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1.
Topics in Antiviral Medicine ; 30(1 SUPPL):10, 2022.
Article in English | EMBASE | ID: covidwho-1880370

ABSTRACT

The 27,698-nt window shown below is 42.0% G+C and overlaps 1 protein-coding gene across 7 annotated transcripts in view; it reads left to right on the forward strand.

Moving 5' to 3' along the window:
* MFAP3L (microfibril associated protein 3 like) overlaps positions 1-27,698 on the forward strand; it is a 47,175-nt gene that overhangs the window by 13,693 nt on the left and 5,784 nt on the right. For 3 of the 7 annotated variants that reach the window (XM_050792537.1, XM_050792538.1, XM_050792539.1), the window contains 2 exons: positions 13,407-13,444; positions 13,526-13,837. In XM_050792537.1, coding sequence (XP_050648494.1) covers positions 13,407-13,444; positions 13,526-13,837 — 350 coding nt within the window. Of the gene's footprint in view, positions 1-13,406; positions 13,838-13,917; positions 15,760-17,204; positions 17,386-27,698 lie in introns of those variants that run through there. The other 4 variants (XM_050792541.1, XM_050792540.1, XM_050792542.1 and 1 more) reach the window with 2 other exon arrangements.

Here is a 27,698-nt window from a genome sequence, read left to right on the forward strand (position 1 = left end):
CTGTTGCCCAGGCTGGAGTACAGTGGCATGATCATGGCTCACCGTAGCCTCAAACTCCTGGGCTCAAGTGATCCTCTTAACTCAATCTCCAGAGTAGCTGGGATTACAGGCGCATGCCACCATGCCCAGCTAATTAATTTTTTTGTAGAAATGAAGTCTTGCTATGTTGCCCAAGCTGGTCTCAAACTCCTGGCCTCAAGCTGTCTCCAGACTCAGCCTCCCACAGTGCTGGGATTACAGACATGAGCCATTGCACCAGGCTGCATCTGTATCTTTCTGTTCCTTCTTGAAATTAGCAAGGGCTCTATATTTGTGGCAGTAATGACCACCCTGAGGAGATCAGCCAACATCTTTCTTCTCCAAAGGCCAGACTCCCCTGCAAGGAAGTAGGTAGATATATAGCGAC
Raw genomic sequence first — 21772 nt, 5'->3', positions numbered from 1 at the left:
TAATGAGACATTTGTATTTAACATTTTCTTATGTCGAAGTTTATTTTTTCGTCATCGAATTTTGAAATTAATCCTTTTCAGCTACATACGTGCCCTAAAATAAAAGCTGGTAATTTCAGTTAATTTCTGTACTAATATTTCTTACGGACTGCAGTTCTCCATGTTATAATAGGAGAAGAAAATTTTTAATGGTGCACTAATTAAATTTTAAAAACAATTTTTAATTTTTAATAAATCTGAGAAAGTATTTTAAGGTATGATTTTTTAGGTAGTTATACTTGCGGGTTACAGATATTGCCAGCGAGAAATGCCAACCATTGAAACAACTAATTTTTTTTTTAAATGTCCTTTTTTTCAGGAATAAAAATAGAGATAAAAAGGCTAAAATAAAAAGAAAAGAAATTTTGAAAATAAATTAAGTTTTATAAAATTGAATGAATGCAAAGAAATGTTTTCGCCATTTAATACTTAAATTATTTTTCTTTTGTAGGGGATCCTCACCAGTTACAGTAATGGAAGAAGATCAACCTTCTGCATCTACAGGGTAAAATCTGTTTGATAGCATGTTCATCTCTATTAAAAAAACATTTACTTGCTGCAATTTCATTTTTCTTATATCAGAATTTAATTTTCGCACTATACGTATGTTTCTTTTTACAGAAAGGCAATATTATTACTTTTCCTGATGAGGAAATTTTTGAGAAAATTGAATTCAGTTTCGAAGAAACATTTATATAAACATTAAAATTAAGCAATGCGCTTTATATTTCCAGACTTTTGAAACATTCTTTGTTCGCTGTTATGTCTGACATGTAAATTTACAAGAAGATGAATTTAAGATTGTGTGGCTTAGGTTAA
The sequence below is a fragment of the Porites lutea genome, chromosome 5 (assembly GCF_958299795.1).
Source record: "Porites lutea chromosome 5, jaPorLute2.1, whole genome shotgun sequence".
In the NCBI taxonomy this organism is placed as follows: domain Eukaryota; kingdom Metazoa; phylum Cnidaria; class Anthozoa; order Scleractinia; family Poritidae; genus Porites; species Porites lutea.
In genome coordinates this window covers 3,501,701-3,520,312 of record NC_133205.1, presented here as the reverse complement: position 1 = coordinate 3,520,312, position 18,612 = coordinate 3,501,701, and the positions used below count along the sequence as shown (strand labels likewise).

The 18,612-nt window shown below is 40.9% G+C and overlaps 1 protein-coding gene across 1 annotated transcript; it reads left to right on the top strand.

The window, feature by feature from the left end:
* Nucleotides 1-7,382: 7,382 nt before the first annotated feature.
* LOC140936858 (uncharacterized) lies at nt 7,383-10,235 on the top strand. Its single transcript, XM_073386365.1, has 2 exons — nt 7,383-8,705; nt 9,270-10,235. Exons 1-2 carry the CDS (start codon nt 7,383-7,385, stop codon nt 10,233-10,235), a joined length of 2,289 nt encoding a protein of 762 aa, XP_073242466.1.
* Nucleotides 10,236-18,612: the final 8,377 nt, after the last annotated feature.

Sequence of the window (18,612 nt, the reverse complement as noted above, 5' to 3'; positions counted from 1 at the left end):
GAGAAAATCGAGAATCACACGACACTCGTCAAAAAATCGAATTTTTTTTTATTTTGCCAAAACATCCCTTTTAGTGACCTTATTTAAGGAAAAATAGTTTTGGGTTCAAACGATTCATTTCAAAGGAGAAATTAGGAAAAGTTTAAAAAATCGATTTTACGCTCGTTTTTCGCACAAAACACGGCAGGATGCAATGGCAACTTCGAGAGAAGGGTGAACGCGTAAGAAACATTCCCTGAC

Background: Botswana has a high prevalence of women living with HIV (WLHIV) and experienced a severe nationwide COVID-19 epidemic in 2021. We evaluated adverse birth outcomes among women routinely tested for COVID-19 by HIV status, during a period when few women had access to COVID-19 vaccination. Methods: The Tsepamo Study performs birth outcomes surveillance at government hospitals throughout Botswana. We analyzed data from 13 Tsepamo sites that performed routine COVID-19 screening at delivery with rapid antigen or PCR testing between Sept 1, 2020 and Sept 30, 2021 (start dates differed by site). This analysis includes singleton deliveries with known HIV status and a COVID-19 screening test between 14 days prior and 3 days after delivery. Outcomes included maternal death, preterm delivery (PTD), very preterm delivery (VPTD), small for gestational age (SGA), very small for gestational age (VSGA), stillbirth, and neonatal death. Differences in outcomes by COVID-19 and HIV status were assessed using log binomial regression adjusted for maternal age. Results: A total of 17,627 deliveries occurred at the included sites during COVID-19 screening, and 11,149 (63.3%) were screened for COVID-19;among 10,090 (99.7%) with a known HIV status, 530 (5.3%) COVID-19 tests were positive, including 141/2129 (6.6%) among WLHIV and 389/7961 (4.9%) among women without HIV (aRR 1.32, 95% CI 1.09, 1.60). Maternal deaths were reported in 19 (3.8%) women with COVID-19 and 11 (0.12%) women without COVID-19 (aRR 30.5, 95% CI 14.6, 63.7), and did not differ by HIV status. Adverse birth outcomes (any) were more common among infants born to women with COVID-19 (34.3% vs. 26.3%;aRR 1.32, 95% CI 1.16,1.49), including PTD (21.2% vs. 13.3%;aRR 1.60, 95% CI 1.34,1.90) and stillbirth (5.5% vs. 2.8%;aRR 1.89, 95% CI 1.30,2.75), and there was a trend for higher neonatal mortality (2.0% vs. 1.4%, aRR 1.5, 95% CI 0.79, 2.85). Most adverse birth outcomes were highest among infants exposed to both COVID-19 and HIV (Figure 1). Conclusion: Infants born to women with COVID-19 experienced more adverse birth outcomes than other infants, including a 2-fold risk for stillbirth. Those exposed to both COVID-19 and HIV had the highest risk for most adverse outcomes. Further research is warranted to understand the biological interaction between COVID-19, HIV infection, and adverse birth outcomes, and whether some associations were impacted by challenges in care delivery during the height of the COVID-19 epidemic in Botswana.